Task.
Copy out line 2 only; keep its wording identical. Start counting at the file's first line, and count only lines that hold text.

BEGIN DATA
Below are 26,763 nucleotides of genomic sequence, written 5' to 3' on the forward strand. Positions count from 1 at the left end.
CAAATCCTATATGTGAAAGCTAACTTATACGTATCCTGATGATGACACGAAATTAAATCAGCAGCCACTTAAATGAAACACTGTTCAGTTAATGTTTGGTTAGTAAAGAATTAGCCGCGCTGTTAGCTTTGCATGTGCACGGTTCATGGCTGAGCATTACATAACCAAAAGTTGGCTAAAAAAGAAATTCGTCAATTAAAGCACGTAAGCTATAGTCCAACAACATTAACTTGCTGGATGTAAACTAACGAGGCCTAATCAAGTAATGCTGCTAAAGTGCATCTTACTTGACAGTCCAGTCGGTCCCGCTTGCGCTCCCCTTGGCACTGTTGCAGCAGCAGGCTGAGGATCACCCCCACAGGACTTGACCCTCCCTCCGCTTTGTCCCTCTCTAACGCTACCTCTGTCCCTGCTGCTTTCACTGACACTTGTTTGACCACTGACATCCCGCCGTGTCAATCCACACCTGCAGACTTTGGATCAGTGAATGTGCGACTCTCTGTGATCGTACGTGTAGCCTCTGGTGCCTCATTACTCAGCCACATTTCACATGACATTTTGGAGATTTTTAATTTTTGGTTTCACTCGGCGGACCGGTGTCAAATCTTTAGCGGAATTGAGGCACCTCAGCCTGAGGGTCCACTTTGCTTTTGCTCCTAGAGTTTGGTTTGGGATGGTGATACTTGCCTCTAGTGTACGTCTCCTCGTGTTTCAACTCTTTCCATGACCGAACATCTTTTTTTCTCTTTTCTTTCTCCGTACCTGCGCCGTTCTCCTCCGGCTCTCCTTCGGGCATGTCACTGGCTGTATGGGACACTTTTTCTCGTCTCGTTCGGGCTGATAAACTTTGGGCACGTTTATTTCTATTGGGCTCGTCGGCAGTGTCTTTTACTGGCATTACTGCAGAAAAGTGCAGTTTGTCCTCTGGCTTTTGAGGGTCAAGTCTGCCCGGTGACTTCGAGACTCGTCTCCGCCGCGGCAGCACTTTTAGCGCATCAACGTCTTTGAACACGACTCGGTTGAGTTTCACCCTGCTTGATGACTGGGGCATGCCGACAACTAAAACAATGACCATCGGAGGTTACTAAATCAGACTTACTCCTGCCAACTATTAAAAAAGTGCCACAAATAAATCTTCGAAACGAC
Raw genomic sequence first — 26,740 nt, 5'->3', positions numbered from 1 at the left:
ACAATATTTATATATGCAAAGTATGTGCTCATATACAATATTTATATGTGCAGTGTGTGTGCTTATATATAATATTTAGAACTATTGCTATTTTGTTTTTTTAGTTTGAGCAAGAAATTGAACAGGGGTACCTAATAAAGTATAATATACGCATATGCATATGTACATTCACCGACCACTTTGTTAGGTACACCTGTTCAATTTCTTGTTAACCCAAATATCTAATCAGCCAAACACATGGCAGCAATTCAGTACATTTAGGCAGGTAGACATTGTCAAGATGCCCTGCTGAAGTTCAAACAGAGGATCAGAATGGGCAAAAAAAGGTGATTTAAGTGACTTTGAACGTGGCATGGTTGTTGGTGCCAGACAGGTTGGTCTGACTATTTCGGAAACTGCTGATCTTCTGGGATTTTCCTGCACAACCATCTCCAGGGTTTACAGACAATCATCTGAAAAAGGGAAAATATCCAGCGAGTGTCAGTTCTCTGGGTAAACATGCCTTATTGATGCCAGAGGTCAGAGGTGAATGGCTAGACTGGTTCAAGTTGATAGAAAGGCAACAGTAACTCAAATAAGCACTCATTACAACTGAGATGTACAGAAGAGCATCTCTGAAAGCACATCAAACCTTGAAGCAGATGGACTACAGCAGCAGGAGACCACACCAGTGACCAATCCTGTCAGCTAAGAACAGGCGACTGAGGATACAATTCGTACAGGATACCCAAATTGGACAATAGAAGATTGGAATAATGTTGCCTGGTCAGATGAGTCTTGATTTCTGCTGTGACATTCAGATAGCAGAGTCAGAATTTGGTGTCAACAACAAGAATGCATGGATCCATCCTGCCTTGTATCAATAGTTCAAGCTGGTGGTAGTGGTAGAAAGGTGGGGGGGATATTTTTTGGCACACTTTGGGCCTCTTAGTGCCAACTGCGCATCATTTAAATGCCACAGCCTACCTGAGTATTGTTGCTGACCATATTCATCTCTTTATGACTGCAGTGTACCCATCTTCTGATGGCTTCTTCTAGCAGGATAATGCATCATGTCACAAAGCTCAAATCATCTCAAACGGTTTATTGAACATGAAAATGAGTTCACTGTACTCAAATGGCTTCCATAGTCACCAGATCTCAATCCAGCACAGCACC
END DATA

CAAATCCTATATGTGAAAGCTAACTTATACGTATCCTGATGATGACACGAAATTAAATCAGCAGCCACTTAAATGAAACACTGTTCAGTTAATGTTTGGTTAGTAAAGAATTAGCCGCGCTGTTAGCTTTGCATGTGCACGGTTCATGGCTGAGCATTACATAACCAAAAGTTGGCTAAAAAAGAAATTCGTCAATTAAAGCACGTAAGCTATAGTCCAACAACATTAACTTGCTGGATGTAAACTAACGAGGCCTAATCAAGTAATGCTGCTAAAGTGCATCTTACTTGACAGTCCAGTCGGTCCCGCTTGCGCTCCCCTTGGCACTGTTGCAGCAGCAGGCTGAGGATCACCCCCACAGGACTTGACCCTCCCTCCGCTTTGTCCCTCTCTAACGCTACCTCTGTCCCTGCTGCTTTCACTGACACTTGTTTGACCACTGACATCCCGCCGTGTCAATCCACACCTGCAGACTTTGGATCAGTGAATGTGCGACTCTCTGTGATCGTACGTGTAGCCTCTGGTGCCTCATTACTCAGCCACATTTCACATGACATTTTGGAGATTTTTAATTTTTGGTTTCACTCGGCGGACCGGTGTCAAATCTTTAGCGGAATTGAGGCACCTCAGCCTGAGGGTCCACTTTGCTTTTGCTCCTAGAGTTTGGTTTGGGATGGTGATACTTGCCTCTAGTGTACGTCTCCTCGTGTTTCAACTCTTTCCATGACCGAACATCTTTTTTTCTCTTTTCTTTCTCCGTACCTGCGCCGTTCTCCTCCGGCTCTCCTTCGGGCATGTCACTGGCTGTATGGGACACTTTTTCTCGTCTCGTTCGGGCTGATAAACTTTGGGCACGTTTATTTCTATTGGGCTCGTCGGCAGTGTCTTTTACTGGCATTACTGCAGAAAAGTGCAGTTTGTCCTCTGGCTTTTGAGGGTCAAGTCTGCCCGGTGACTTCGAGACTCGTCTCCGCCGCGGCAGCACTTTTAGCGCATCAACGTCTTTGAACACGACTCGGTTGAGTTTCACCCTGCTTGATGACTGGGGCATGCCGACAACTAAAACAATGACCATCGGAGGTTACTAAATCAGACTTACTCCTGCCAACTATTAAAAAAGTGCCACAAATAAATCTTCGAAACGAC